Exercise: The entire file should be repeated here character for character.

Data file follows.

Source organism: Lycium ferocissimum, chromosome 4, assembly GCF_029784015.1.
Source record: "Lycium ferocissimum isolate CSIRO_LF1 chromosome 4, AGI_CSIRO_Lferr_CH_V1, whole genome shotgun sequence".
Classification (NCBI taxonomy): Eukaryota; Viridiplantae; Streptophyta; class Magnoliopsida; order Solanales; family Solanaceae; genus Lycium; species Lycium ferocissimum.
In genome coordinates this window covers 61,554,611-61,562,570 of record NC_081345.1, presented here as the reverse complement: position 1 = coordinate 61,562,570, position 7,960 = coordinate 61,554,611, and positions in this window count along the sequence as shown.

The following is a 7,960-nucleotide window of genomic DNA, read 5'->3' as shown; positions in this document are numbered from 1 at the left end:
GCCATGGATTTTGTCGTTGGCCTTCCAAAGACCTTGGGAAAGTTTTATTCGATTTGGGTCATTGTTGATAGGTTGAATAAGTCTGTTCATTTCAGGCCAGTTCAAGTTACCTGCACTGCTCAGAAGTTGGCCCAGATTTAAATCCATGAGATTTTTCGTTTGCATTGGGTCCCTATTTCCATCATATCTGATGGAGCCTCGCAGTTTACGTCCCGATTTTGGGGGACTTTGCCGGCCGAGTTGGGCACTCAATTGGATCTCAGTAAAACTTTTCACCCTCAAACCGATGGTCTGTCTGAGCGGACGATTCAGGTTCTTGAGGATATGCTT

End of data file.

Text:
Source organism: Lycium ferocissimum, chromosome 4, assembly GCF_029784015.1.
Source record: "Lycium ferocissimum isolate CSIRO_LF1 chromosome 4, AGI_CSIRO_Lferr_CH_V1, whole genome shotgun sequence".
Classification (NCBI taxonomy): Eukaryota; Viridiplantae; Streptophyta; class Magnoliopsida; order Solanales; family Solanaceae; genus Lycium; species Lycium ferocissimum.
In genome coordinates this window covers 61,554,611-61,562,570 of record NC_081345.1, presented here as the reverse complement: position 1 = coordinate 61,562,570, position 7,960 = coordinate 61,554,611, and positions in this window count along the sequence as shown.

The following is a 7,960-nucleotide window of genomic DNA, read 5'->3' as shown; positions in this document are numbered from 1 at the left end:
GCCATGGATTTTGTCGTTGGCCTTCCAAAGACCTTGGGAAAGTTTTATTCGATTTGGGTCATTGTTGATAGGTTGAATAAGTCTGTTCATTTCAGGCCAGTTCAAGTTACCTGCACTGCTCAGAAGTTGGCCCAGATTTAAATCCATGAGATTTTTCGTTTGCATTGGGTCCCTATTTCCATCATATCTGATGGAGCCTCGCAGTTTACGTCCCGATTTTGGGGGACTTTGCCGGCCGAGTTGGGCACTCAATTGGATCTCAGTAAAACTTTTCACCCTCAAACCGATGGTCTGTCTGAGCGGACGATTCAGGTTCTTGAGGATATGCTT